On a clear night, you can make out the band of the Milky Way in the night sky. For millennia, astronomers looked upon it in awe, slowly coming to the realization that our Sun was merely one of billions of stars in the galaxy. Over time, as our instruments and methods improved, we came to realize that the Milky Way itself was merely one of billions of galaxies that make up the Universe.
Thanks to the discovery of Relativity and the speed of light, we have also come to understand that when we look through space, we are also looking back in time. By seeing an object 1 billion light-years away, we are also seeing how that object looked 1 billion years ago. This “time machine” effect has allowed astronomers to study how galaxies came to be (i.e. galactic evolution).
The process in which galaxies form and evolve is characterized by steady growth over time, which began shortly after the Big Bang. This process, and the eventual fate of galaxies, remain the subject of intense fascination, and is still fraught with its share of mysteries.
Illustration of the depth by which Hubble imaged galaxies in prior Deep Field initiatives, in units of the Age of the Universe. Credit: NASA and A. Feild (STScI)
The current scientific consensus is that all matter in the Universe was created roughly 13.8 billion years ago during an event known as the Big Bang. At this time, all matter was compacted into a very small ball with infinite density and intense heat called a Singularity. Suddenly, the Singularity began expanding, and the Universe as we know it began.
After rapidly expanding and cooling, all matter was almost uniform in distribution. Over the course of the several billion years that followed, the slightly denser regions of the Universe began to become gravitationally attracted to each other. They therefore grew even denser, forming gas clouds and large clumps of matter.
These clumps became primordial galaxies, as the clouds of hydrogen gas within the proto-galaxies underwent gravitational collapse to become the first stars. Some of these early objects were small, and became tiny dwarf galaxies, while others were much larger and became the familiar spiral shapes, like our own Milky Way.
Once formed, these galaxies evolved together in larger galactic structures called groups, clusters and superclusters. Over time, galaxies were attracted to one another by the force of their gravity, and collided together in a series of mergers. The outcome of these mergers depends on the mass of the galaxies in the collision.
Small galaxies are torn apart by larger galaxies and added to the mass of larger galaxies. Our own Milky Way recently devoured a few dwarf galaxies, turning them into streams of stars that orbit the galactic core. But when large galaxies of similar size come together, they become giant elliptical galaxies.
When this happens, the delicate spiral structure is lost, and the merged galaxies become large and elliptical. Elliptical galaxies are some of the largest galaxies ever observed. Another consequence of these mergers is that the supermassive black holes (SMBH) at their centers become even larger.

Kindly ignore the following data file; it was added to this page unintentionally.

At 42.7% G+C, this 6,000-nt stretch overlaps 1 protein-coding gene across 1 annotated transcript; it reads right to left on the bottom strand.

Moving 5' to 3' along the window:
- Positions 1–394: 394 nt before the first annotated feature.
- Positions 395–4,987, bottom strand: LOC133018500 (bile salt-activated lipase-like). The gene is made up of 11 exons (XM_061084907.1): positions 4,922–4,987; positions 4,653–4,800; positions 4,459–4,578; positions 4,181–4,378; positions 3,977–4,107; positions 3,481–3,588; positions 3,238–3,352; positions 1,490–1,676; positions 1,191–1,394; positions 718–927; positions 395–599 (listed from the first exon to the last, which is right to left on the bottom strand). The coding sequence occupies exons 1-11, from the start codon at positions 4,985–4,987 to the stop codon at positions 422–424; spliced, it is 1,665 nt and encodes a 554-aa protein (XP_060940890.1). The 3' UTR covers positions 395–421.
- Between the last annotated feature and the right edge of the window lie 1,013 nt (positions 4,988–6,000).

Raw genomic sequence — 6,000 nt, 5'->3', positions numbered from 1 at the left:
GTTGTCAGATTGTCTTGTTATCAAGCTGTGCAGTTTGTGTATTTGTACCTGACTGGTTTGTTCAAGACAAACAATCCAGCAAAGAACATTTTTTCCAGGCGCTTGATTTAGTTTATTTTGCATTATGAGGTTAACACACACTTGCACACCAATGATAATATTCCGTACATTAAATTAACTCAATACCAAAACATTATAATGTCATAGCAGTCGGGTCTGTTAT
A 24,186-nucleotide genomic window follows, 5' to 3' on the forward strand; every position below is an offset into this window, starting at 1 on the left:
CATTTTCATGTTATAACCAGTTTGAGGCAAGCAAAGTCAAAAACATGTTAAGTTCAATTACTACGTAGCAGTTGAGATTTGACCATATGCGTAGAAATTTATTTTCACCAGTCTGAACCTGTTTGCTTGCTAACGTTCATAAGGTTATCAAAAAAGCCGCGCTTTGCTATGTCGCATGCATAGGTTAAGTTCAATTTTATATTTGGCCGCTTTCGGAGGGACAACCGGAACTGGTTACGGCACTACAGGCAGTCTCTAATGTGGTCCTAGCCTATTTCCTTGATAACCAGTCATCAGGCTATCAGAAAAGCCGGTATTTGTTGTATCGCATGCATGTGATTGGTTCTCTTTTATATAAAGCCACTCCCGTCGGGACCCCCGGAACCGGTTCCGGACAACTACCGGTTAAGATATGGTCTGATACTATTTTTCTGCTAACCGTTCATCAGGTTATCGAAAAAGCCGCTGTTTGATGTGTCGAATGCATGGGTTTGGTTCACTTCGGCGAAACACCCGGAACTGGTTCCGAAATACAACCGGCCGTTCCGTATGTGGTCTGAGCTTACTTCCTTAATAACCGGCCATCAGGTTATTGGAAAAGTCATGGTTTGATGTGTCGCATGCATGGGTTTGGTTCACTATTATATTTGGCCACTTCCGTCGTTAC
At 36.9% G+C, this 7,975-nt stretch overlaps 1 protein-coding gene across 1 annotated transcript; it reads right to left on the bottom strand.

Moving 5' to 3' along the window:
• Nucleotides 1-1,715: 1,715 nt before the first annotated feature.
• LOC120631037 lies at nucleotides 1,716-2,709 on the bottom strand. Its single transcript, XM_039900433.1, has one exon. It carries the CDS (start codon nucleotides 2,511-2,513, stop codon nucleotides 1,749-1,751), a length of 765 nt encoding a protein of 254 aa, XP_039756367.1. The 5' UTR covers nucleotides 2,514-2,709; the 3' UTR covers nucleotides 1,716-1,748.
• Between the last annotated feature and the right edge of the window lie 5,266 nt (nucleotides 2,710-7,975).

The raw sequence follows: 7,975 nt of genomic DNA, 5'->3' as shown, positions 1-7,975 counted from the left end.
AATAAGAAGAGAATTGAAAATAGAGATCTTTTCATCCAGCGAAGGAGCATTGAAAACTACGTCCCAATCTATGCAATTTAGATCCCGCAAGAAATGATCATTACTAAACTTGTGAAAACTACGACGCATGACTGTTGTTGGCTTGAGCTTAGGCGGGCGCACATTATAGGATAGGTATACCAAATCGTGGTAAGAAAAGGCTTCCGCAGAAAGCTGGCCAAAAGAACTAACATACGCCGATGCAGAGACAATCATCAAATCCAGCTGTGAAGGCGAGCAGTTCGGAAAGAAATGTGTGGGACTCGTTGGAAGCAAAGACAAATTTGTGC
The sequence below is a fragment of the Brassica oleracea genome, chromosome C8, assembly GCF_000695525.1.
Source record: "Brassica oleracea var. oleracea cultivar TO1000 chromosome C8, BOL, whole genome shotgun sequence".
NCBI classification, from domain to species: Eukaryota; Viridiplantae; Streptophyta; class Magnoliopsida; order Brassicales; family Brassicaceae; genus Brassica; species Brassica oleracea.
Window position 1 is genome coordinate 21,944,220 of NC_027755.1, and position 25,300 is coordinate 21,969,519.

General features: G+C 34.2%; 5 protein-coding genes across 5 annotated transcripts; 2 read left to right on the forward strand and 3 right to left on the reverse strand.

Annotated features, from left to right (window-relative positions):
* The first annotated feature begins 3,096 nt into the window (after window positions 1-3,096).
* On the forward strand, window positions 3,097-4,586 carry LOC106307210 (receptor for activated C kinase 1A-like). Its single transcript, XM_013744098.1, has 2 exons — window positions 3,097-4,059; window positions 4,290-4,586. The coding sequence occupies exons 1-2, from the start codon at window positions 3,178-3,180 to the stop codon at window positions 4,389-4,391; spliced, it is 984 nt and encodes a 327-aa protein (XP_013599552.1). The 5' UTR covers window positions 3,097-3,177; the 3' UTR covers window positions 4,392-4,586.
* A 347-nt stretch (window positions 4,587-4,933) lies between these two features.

Not all mergers will result in elliptical galaxies, mind you. But all mergers result in a change in the structure of the merged galaxies. For example, it is believed that the Milky Way is experiencing a minor merger event with the nearby Magellanic Clouds; and in recent years, it has been determined that the Canis Major dwarf galaxy has merged with our own.
While mergers are seen as violent events, actual collisions are not expected to happen between star systems, given the vast distances between stars. However, mergers can result in gravitational shock waves, which are capable of triggering the formation of new stars. This is what is predicted to happen when our own Milky Way galaxy merges with the Andromeda galaxy in about 4 billion years time.
Ultimately, galaxies cease forming stars once they deplete their supply of cold gas and dust. As the supply runs out, star forming slows over the course of billions of years until it ceases entirely. However, ongoing mergers will ensure that fresh stars, gas and dust are deposited in older galaxies, thus prolonging their lives.
At present, it is believed that our galaxy has used up most of its hydrogen, and star formation will slow down until the supply is depleted. Stars like our Sun can only last for 10 billion years or so; but the smallest, coolest red dwarfs can last for a few trillion years. However, thanks to the presence of dwarf galaxies and our impending merger with Andromeda, our galaxy could exist even longer.
However, all galaxies in this vicinity of the Universe will eventually become gravitationally bound to each other and merge into a giant elliptical galaxy. Astronomers have seen examples of these sorts of “fossil galaxies”, a good of which is Messier 49 – a supermassive elliptical galaxy.
These galaxies have used up all their reserves of star forming gas, and all that’s left are the longer lasting stars. Eventually, over vast lengths of time, those stars will wink out one after the other, until the whole thing is the background temperature of the Universe.
After our galaxy merges with Andromeda, and goes on to merge with all other nearby galaxies in the local group, we can expect that it too will undergo a similar fate. And so, galaxy evolution has been occurring over billions of years, and it will continue to happen for the foreseeable future.